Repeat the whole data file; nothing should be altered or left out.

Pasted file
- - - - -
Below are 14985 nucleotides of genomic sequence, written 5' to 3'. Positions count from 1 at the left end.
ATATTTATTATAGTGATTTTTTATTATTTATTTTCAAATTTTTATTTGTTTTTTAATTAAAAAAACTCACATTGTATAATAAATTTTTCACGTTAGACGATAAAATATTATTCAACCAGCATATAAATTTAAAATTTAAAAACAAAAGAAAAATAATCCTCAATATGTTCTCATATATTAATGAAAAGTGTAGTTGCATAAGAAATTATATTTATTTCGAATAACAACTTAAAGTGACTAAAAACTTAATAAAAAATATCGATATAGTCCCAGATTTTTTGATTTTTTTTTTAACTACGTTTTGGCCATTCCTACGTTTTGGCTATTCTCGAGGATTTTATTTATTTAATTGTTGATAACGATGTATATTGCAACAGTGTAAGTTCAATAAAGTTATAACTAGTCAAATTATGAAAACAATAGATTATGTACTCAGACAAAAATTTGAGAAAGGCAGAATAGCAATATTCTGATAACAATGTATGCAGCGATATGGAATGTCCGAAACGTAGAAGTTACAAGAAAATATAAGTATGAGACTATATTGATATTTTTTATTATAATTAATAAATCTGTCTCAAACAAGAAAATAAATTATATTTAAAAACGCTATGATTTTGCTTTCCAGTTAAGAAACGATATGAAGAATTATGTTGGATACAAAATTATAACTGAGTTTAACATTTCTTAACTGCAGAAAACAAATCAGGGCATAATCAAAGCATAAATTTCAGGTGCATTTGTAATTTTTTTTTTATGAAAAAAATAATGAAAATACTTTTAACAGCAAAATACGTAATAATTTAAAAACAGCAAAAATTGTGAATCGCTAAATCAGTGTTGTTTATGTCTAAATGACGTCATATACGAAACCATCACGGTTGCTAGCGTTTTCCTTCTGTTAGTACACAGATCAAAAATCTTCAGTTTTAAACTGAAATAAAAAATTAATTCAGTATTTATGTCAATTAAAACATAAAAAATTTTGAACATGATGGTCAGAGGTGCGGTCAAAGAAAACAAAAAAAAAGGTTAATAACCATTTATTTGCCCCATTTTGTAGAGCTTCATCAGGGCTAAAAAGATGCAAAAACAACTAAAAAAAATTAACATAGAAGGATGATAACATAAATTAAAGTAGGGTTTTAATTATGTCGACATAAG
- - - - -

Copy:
Below are 14985 nucleotides of genomic sequence, written 5' to 3'. Positions count from 1 at the left end.
ATATTTATTATAGTGATTTTTTATTATTTATTTTCAAATTTTTATTTGTTTTTTAATTAAAAAAACTCACATTGTATAATAAATTTTTCACGTTAGACGATAAAATATTATTCAACCAGCATATAAATTTAAAATTTAAAAACAAAAGAAAAATAATCCTCAATATGTTCTCATATATTAATGAAAAGTGTAGTTGCATAAGAAATTATATTTATTTCGAATAACAACTTAAAGTGACTAAAAACTTAATAAAAAATATCGATATAGTCCCAGATTTTTTGATTTTTTTTTTAACTACGTTTTGGCCATTCCTACGTTTTGGCTATTCTCGAGGATTTTATTTATTTAATTGTTGATAACGATGTATATTGCAACAGTGTAAGTTCAATAAAGTTATAACTAGTCAAATTATGAAAACAATAGATTATGTACTCAGACAAAAATTTGAGAAAGGCAGAATAGCAATATTCTGATAACAATGTATGCAGCGATATGGAATGTCCGAAACGTAGAAGTTACAAGAAAATATAAGTATGAGACTATATTGATATTTTTTATTATAATTAATAAATCTGTCTCAAACAAGAAAATAAATTATATTTAAAAACGCTATGATTTTGCTTTCCAGTTAAGAAACGATATGAAGAATTATGTTGGATACAAAATTATAACTGAGTTTAACATTTCTTAACTGCAGAAAACAAATCAGGGCATAATCAAAGCATAAATTTCAGGTGCATTTGTAATTTTTTTTTTATGAAAAAAATAATGAAAATACTTTTAACAGCAAAATACGTAATAATTTAAAAACAGCAAAAATTGTGAATCGCTAAATCAGTGTTGTTTATGTCTAAATGACGTCATATACGAAACCATCACGGTTGCTAGCGTTTTCCTTCTGTTAGTACACAGATCAAAAATCTTCAGTTTTAAACTGAAATAAAAAATTAATTCAGTATTTATGTCAATTAAAACATAAAAAATTTTGAACATGATGGTCAGAGGTGCGGTCAAAGAAAACAAAAAAAAAGGTTAATAACCATTTATTTGCCCCATTTTGTAGAGCTTCATCAGGGCTAAAAAGATGCAAAAACAACTAAAAAAAATTAACATAGAAGGATGATAACATAAATTAAAGTAGGGTTTTAATTATGTCGACATAAG